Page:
Nanoparticle networks' design enhanced by theory

February 26, 2014 5:22 pm | by Anne Ju, Cornell Univ. | News | Comments

Cornell Univ. researchers have recently led what is probably the most comprehensive study to date of block copolymer nanoparticle self-assembly processes. The work is important, because using polymers to self-assemble inorganic nanoparticles into porous structures could revolutionize electronics.

Silver gone astray

February 25, 2014 5:04 pm | News | Comments

It has long been known that free, ionic silver particles can be highly toxic to aquatic organisms. Yet we a lack of detailed knowledge about the doses required to trigger a response and how the organisms deal with the stress. To learn more about the cellular processes, scientists in Switzerland subjected algae to a range of silver concentrations. The results are reassuring, but the presence of other stressors could compound the problem.

Microanalysis technique makes the most of small nanoparticle samples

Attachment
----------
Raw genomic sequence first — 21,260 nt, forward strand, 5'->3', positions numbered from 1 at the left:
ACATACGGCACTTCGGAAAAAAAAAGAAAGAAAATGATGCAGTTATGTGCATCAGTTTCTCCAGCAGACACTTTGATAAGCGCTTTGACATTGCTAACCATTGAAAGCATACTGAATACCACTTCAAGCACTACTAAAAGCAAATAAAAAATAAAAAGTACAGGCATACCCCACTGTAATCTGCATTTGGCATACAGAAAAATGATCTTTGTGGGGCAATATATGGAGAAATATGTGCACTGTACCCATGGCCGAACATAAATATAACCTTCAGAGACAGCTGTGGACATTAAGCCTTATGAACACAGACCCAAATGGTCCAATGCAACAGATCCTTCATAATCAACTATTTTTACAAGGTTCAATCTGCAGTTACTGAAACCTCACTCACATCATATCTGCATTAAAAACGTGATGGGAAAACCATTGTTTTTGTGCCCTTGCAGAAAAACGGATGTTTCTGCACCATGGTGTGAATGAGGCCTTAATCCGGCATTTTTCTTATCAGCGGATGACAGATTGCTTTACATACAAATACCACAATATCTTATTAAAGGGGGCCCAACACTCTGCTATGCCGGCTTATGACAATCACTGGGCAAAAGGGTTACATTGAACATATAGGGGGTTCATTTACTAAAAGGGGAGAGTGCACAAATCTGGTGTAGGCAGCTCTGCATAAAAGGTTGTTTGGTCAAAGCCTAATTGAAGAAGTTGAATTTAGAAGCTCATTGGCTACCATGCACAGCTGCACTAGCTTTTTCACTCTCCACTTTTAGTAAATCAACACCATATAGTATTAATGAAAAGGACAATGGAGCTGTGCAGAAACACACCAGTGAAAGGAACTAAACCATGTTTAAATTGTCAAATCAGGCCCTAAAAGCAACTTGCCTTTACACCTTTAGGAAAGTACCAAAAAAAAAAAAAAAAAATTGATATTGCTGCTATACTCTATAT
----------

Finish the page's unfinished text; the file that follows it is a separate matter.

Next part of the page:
February 24, 2014 10:31 am | News | Comments

Researchers from NIST and the FDA have demonstrated that they can make sensitive chemical analyses of minute samples of nanoparticles by, essentially, roasting them on top of a quartz crystal. The NIST-developed technique, "microscale thermogravimetric analysis," holds promise for studying nanomaterials in biology and the environment, where sample sizes often are quite small and larger-scale analysis won't work.

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Tissue-penetrating light release chemotherapy inside cancer cells

February 24, 2014 9:26 am | News | Comments

A light-activated drug delivery system for treating cancer is particularly promising to traditional chemotherapy methods because it can accomplish spatial and temporal control of drug release. To this end, scientists have developed a new type of nanoparticle that can absorb energy from tissue-penetrating light that releases drugs in cancer cells.

Nanotracer tester tells about wells

February 24, 2014 7:55 am | News | Comments

A tabletop device invented at Rice Univ. can tell how efficiently a nanoparticle would travel through a well and may provide a wealth of information for oil and gas producers. The device gathers data on how tracers, microscopic particles that can be pumped into and recovered from wells, move through deep rock formations that have been opened by hydraulic fracturing.

New, improved photocatalytic materials developed in Japan